Note: The report has translated from Italian to English by Google
il Manifesto: If the European Union manages to face a united front, 35 figures of the Iranian nomenklatura will no longer be able to enter the old continent, their possible assets and bank accounts will be frozen and they will not be able to undertake any business with European companies, even if they remain in Iran.
At the top of the list is Abdolreza Rahman Fazli, Minister of the Interior and head of the National Security Council: he is the one who turned off the internet and ordered the police and the military to use lethal weapons during the protests of November 2019. when hundreds of unarmed demonstrators died and were injured.
Hossein Ashtari, commander-in-chief of the police and member of the National Security Council is also in the sights: he participated in the meetings that led to the decision to shoot and is the head of the special units that hit the demonstrators.
It is unlikely (but not excluded) that these gentlemen have economic and financial interests in Europe. Consequently, the individual restrictions of the EU against them would be a symbolic gesture, to make it clear that Brussels does not close its eyes to human rights violations. To put pressure on all EU countries to join this initiative is the NGO Justice4Iran, which has collected evidence and testimonies of the violence.
“Poland, Austria, Spain and Italy seem to be hesitating, perhaps they don’t want to risk losing a slice of the market when business with Tehran opens up,” observes co-director Shadi Sadr.
Let’s take a step back to remember what happened. Following a sudden increase in fuel prices, thousands of demonstrators poured into the streets on 15 November 2019. Protests were generally peaceful, but in some locations government buildings and banks had been targeted and gas stations were set on fire. By the evening of November 16, the protests had spread and the authorities imposed a blocking of the Internet . The information blackout continued for five days, allowing the police, security forces and military to crack down on dissent.
After months we still do not know how many were the dead : for Amnesty International 304, according to a Reuters report citing sources of the Ministry of the Interior, as many as 1500. “In the last thirty years there had been no serious atrocities like those of the November 2019, when hundreds of demonstrators were killed and thousands of others injured or arrested in at least 39 cities and 15 provinces of Iran. Despite the requests of the families of the victims for justice to be done, the judiciary has not initiated any investigation, guaranteeing total impunity ”, continues Sadr.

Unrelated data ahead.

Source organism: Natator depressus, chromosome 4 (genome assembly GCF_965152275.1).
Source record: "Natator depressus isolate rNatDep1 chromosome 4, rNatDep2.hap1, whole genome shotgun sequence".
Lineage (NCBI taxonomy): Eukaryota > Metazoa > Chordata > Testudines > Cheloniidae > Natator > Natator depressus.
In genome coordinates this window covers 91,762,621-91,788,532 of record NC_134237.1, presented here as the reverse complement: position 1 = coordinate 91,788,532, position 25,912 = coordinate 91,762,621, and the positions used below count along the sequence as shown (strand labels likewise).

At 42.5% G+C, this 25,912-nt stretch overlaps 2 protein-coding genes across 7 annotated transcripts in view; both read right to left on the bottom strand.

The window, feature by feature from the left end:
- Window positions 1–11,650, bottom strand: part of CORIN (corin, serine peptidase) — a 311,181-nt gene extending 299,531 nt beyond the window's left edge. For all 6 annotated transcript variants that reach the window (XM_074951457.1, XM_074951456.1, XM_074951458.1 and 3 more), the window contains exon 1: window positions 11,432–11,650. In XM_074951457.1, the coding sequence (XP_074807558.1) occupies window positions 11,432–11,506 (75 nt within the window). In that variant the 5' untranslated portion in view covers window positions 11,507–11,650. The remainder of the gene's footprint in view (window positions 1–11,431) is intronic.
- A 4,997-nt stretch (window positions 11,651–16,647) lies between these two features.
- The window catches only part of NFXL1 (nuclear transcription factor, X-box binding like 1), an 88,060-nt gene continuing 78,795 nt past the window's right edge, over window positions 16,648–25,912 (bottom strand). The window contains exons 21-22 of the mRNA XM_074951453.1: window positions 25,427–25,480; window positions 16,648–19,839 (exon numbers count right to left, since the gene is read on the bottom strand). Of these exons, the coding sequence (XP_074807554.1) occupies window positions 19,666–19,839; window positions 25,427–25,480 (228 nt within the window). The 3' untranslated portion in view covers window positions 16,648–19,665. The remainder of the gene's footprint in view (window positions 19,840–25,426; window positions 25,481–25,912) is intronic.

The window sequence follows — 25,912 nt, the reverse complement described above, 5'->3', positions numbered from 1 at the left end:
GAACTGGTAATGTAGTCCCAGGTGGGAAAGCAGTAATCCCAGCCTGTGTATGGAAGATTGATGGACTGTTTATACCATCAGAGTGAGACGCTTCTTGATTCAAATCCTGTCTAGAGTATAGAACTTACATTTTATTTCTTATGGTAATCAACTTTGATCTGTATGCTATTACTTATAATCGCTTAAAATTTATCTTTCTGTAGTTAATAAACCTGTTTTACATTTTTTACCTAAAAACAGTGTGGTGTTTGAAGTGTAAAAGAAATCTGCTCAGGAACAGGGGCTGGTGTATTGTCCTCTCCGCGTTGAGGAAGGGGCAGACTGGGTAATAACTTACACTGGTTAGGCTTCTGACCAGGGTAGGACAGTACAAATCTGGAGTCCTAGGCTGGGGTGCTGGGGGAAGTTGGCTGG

How can this state violence be explained? According to Drewery Dyke, author of the reportCeasefire / Minority Rights Grouppublished in June, “the authorities of the Islamic Republic perceive any political challenge as a threat to their own existence. To defend national security, they imprison, torture and kill their own citizens. It is this imperative that has dominated public life since the 1979 revolution. It is dissidents, ethnic and religious minorities, those with dual citizenship, migrants that pay the price. It is this imperative that has allowed the immeasurable growth of power of the Revolutionary Guards ».
Regarding the reluctance of Poland, Austria, Spain and Italy to subscribe to individual restrictions on the 35 Iranians guilty of the repression, Dyke observes: “Yet in June all these four European countries voted to extend the mandate of the Special Rapporteur of the United Nations on Iran, it means that they are well aware that the human rights situation in Iran is such as to require monitoring by a person designated by the UN ”.
Now it is a question of sanctioning 35 Iranian individuals guilty of giving orders to commit the worst atrocities on demonstrators. These new sanctions would be aimed at targeting only these 35 individuals and not the population, as the US embargo does.
«The European Union and Italy, as its prominent member, cannot ignore the violations of human rights in Iran. Applying sanctions against these 35 individuals would be a strong signal, addressed to the Iranian authorities, to make it clear that having good economic and political relations with Tehran is not the same as giving carte blanche to kill its citizens when they exercise their right. peaceful to demonstrate ”, concludes Sadr.